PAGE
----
Only the Latest Film Reviews 2016 - SPOTLIGHT - Mark Ruffalo, Michael Keaton

Spotlight‘, one of the most engrossing dramas to be released recently, tells the true story of the Boston Globe’s Spotlight team, a group of journalists who in 2001 uncovered the Catholic sex abuse scandal in Boston. Director, Tom McCarthy, one of the writers of PIXAR’s incredibly touching ‘Up‘, has assembled a brilliant ensemble cast. Michael Keaton, whose career seems to have revitalised after last year’s Oscar-nominated ‘Birdman‘, plays Walter Robinson, the head of the Spotlight team. The other members include Mark Ruffalo, Rachel McAdams and Brian d’Arcy, all of whom give charismatic performances.

The film begins with the Boston Globe hiring a new editor, Marty Baron, played with captivating understatement by Liev Schreiber. When Marty reads that a well-known cardinal knew a priest was sexually abusing children and did nothing to intervene, he urges the Spotlight team to delve into similar claims. As the film progresses, we are shown just how far the scandal goes, from the citizens of Boston remaining silent about the child molestation going on in their own homes and churches, to the cardinals bribing and charming the papers to keep quiet. The group involvement in the cover up is succinctly illustrated by Phil Saviano. A victim himself, he says, “If it takes a village to raise a child, it takes a village to abuse them”. This increasingly seems to be the case. As the team learn more about these incidents, so do we, and we find that it’s a scandal spanning decades. Everyone seems complicit, from the churchgoers keeping quiet, right up to the Pope himself.

Find the Latest Film Reviews 2016 - SPOTLIGHT - Mark Ruffalo, Michael Keaton, Rachel McAdams
Mark Ruffalo gives an especially intriguing performance as Michael Rezendes, the investigative reporter who never stands still, and may well win the Oscar for best supporting actor at the end of the month. Also worth mentioning is the immensely watchable Stanley Tucci, expertly portraying Mitchell Garabedian, a likeable Armenian lawyer who assists Ruffalo in his quest to uncover the truth.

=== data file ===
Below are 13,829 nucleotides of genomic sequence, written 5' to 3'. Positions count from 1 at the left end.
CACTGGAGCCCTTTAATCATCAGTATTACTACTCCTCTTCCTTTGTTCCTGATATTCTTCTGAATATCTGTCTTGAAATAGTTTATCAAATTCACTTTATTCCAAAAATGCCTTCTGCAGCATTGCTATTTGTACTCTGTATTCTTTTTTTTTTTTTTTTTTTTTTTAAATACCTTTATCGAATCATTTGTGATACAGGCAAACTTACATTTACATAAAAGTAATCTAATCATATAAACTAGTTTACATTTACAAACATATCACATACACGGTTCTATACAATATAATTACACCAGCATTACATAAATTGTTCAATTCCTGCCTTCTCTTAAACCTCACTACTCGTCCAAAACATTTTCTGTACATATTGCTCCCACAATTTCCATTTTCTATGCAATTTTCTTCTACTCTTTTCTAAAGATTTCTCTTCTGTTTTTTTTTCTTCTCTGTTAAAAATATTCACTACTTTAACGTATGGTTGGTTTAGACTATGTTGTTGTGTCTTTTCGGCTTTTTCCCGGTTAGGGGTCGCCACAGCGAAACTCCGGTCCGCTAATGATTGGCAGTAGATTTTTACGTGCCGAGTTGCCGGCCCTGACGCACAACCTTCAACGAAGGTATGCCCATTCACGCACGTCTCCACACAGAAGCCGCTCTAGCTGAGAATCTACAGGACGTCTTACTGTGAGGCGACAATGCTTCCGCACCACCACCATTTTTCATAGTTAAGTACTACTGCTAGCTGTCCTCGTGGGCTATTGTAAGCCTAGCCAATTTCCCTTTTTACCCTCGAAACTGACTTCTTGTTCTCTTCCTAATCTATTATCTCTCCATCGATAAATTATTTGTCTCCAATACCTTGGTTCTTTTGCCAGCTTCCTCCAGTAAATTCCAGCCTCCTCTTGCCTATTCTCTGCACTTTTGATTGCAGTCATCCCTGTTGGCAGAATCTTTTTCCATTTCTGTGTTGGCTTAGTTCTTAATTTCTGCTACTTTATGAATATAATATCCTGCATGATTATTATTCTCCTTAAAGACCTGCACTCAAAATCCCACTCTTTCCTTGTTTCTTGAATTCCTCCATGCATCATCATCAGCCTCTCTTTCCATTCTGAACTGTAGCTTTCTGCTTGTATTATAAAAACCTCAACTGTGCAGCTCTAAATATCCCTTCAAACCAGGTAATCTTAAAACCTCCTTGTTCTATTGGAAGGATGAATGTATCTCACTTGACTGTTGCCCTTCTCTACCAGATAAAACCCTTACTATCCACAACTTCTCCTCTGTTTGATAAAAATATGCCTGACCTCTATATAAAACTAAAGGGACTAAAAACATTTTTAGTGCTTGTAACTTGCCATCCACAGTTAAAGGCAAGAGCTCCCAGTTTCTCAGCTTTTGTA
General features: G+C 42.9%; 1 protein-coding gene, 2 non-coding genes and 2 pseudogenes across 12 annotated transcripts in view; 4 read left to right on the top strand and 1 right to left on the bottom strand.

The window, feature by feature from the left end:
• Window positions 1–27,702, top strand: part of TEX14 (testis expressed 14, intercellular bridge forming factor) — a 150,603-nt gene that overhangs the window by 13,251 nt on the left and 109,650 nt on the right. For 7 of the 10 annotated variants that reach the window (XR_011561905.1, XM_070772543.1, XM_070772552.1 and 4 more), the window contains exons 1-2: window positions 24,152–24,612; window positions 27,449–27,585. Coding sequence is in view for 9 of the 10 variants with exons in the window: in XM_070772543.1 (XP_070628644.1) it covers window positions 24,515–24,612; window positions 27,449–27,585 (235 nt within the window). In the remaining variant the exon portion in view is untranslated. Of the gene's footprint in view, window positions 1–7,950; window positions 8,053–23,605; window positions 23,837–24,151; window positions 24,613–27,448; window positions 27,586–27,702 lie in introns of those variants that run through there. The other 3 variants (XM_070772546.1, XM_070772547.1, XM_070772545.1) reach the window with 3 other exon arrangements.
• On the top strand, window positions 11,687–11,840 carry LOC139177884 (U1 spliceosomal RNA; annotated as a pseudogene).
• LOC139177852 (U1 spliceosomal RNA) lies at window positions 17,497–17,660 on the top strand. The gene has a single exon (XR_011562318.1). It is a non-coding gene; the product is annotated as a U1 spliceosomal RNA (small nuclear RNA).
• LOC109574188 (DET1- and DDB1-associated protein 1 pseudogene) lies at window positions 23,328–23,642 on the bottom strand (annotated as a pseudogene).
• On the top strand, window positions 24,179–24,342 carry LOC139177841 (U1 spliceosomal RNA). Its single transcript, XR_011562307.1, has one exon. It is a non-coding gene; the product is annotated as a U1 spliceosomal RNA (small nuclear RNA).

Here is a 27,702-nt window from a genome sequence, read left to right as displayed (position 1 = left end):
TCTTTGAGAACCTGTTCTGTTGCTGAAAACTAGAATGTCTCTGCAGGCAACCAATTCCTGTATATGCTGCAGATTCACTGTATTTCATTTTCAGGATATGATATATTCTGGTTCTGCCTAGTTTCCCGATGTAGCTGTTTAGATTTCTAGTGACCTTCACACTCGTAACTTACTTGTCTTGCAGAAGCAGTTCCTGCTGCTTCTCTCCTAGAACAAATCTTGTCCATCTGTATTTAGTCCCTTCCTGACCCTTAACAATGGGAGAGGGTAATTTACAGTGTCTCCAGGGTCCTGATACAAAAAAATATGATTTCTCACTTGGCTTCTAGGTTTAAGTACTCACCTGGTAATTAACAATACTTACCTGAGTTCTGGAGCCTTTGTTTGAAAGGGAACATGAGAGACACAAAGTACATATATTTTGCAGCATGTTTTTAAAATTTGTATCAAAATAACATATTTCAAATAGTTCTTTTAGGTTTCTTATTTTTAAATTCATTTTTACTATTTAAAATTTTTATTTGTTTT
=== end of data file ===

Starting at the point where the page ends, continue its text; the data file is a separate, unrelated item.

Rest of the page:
Ultimately, this film’s greatest strength is how it keeps its audience gripped while containing very little action. As much of the film is concerned with the groundwork of journalism, we see McAdams and Ruffalo interviewing victims of sexual assault by the priests. These emotional testimonies are chilling, but one of the most unsettling scenes is when McAdams speaks to an elderly priest on his doorstep, and he calmly admits he had molested young boys. Though there is no incredible spectacle or grand speeches, ‘Spotlight‘ is fascinating nonetheless. Watching it, you feel as if you’re right there in the Spotlight office as the team rummage through endless piles of files and documents to discover just how far the widespread and insidious scandal reaches.

Your place for the Latest Film Reviews 2016 - SPOTLIGHT - Michael Keaton, Rachel McAdams
This is a film that should be praised for reminding us that even our most revered institutions should be held up to scrutiny, and that scepticism should be heartily encouraged, as well as being a love letter to good old-fashioned journalism in an age without the internet as we now know it. ‘Spotlight‘ is an intriguing real-life story about seeking out the truth, no matter the cost, and a shining example of how good journalism is done. Definitely worth watching.


Reviewed by: Jamie Gomersall


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